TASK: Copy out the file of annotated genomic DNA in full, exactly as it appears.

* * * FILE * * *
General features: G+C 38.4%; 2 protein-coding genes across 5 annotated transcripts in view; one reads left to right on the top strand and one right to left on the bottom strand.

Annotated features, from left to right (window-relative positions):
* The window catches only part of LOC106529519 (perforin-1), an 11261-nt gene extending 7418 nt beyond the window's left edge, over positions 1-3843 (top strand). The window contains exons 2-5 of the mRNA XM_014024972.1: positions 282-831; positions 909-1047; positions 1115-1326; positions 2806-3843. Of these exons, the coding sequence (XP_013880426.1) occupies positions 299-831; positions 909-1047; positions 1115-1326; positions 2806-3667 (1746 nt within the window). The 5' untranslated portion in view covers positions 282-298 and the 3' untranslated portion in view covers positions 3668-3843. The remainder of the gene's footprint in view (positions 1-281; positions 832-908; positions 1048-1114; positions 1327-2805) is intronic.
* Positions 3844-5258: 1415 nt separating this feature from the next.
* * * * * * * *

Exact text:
General features: G+C 38.4%; 2 protein-coding genes across 5 annotated transcripts in view; one reads left to right on the top strand and one right to left on the bottom strand.

Annotated features, from left to right (window-relative positions):
* The window catches only part of LOC106529519 (perforin-1), an 11261-nt gene extending 7418 nt beyond the window's left edge, over positions 1-3843 (top strand). The window contains exons 2-5 of the mRNA XM_014024972.1: positions 282-831; positions 909-1047; positions 1115-1326; positions 2806-3843. Of these exons, the coding sequence (XP_013880426.1) occupies positions 299-831; positions 909-1047; positions 1115-1326; positions 2806-3667 (1746 nt within the window). The 5' untranslated portion in view covers positions 282-298 and the 3' untranslated portion in view covers positions 3668-3843. The remainder of the gene's footprint in view (positions 1-281; positions 832-908; positions 1048-1114; positions 1327-2805) is intronic.
* Positions 3844-5258: 1415 nt separating this feature from the next.